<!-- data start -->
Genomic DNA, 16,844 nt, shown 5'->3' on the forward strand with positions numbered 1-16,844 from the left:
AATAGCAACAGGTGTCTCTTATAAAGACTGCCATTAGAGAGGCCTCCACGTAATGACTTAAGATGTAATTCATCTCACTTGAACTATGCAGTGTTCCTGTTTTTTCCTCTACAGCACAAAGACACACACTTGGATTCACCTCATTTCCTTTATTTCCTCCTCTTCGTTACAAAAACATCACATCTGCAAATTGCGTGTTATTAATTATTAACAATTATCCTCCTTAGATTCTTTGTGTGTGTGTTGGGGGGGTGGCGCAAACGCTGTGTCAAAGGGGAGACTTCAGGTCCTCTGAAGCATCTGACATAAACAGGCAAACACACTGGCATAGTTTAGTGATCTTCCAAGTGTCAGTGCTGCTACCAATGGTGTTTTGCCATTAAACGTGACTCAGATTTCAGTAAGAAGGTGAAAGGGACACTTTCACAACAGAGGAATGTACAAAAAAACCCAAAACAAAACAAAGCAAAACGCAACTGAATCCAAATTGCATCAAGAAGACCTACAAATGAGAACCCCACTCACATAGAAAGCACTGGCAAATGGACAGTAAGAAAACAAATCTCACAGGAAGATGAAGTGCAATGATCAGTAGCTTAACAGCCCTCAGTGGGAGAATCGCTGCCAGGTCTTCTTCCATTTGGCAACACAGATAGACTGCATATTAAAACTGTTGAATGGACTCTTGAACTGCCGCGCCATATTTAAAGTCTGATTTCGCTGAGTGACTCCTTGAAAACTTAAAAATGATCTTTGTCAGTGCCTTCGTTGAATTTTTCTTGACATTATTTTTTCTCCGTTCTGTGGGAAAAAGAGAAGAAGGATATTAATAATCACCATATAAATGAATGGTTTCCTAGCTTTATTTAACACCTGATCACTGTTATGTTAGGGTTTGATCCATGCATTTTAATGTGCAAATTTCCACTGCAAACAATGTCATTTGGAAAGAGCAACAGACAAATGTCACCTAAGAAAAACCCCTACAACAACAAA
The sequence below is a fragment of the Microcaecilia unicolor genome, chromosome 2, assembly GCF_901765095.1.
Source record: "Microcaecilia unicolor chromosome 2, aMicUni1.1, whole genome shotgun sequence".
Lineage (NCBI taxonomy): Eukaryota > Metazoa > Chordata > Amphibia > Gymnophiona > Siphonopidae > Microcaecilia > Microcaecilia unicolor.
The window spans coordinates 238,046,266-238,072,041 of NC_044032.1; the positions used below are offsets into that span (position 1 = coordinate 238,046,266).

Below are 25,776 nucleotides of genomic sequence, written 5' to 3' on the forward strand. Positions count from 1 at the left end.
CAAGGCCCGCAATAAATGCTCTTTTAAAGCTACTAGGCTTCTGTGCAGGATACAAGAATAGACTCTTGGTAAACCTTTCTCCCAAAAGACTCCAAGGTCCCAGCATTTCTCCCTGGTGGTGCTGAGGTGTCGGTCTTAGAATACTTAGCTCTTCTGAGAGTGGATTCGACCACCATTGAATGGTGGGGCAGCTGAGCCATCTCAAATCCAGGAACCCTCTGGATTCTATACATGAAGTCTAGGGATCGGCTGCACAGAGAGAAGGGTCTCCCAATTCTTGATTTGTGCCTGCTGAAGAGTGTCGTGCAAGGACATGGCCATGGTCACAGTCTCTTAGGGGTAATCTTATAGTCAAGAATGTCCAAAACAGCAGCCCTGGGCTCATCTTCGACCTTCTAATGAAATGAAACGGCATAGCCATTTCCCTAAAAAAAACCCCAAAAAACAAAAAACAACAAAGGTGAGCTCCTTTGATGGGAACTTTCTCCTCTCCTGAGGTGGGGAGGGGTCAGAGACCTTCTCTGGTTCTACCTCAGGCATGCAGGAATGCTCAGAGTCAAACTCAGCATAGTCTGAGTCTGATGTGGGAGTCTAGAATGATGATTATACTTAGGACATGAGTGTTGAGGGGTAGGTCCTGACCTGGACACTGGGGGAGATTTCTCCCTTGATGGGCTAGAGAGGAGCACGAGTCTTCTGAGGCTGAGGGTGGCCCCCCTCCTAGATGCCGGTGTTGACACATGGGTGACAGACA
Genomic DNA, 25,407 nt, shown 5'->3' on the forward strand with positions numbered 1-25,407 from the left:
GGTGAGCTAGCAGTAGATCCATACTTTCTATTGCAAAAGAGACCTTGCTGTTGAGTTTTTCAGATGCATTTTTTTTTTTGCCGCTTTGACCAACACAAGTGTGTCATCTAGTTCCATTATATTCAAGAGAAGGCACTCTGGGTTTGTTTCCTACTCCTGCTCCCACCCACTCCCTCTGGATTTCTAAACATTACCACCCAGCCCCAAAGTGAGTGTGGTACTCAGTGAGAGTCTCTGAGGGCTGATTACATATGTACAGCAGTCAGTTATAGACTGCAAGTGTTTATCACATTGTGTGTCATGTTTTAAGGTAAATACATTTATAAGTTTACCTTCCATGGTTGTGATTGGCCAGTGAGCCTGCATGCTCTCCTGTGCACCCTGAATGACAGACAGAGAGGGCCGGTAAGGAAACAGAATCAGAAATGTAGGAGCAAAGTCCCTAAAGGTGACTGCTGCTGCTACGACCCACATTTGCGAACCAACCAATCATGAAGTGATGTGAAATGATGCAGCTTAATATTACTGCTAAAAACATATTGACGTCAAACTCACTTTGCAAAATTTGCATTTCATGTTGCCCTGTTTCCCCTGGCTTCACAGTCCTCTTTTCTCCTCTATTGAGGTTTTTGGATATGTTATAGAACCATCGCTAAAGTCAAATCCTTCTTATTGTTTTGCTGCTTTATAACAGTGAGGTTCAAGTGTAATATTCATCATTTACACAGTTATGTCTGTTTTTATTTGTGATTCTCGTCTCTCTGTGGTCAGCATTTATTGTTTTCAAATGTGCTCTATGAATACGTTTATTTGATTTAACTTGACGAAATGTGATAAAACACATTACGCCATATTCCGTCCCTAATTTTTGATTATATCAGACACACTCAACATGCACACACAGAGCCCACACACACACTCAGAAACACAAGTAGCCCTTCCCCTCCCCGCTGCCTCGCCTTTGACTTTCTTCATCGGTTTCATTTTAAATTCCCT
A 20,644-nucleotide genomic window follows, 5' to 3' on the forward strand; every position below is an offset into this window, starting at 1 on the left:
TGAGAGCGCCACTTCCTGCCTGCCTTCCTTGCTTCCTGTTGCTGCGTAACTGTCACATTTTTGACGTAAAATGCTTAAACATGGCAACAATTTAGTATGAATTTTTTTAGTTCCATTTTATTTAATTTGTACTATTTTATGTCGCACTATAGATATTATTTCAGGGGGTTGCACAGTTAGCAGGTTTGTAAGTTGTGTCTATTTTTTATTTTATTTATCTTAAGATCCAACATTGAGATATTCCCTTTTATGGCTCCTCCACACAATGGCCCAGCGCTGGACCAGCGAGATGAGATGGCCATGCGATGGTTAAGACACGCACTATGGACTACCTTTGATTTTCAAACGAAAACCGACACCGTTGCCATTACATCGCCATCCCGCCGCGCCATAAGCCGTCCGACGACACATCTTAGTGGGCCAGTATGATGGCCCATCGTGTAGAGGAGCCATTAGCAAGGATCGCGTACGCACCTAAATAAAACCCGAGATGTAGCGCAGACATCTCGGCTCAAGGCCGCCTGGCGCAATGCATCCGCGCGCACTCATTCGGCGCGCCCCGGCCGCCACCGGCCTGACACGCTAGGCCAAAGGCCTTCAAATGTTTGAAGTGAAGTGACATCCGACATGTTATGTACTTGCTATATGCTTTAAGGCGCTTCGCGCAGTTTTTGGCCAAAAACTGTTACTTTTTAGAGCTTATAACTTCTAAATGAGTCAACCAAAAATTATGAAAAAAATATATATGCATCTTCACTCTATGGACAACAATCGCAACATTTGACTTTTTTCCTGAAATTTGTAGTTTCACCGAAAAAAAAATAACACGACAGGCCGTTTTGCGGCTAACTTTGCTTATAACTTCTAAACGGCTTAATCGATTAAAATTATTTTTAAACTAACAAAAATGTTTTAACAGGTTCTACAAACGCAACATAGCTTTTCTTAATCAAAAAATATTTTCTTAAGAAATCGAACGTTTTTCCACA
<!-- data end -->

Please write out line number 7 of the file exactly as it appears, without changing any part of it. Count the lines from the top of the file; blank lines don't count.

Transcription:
Below are 25,776 nucleotides of genomic sequence, written 5' to 3' on the forward strand. Positions count from 1 at the left end.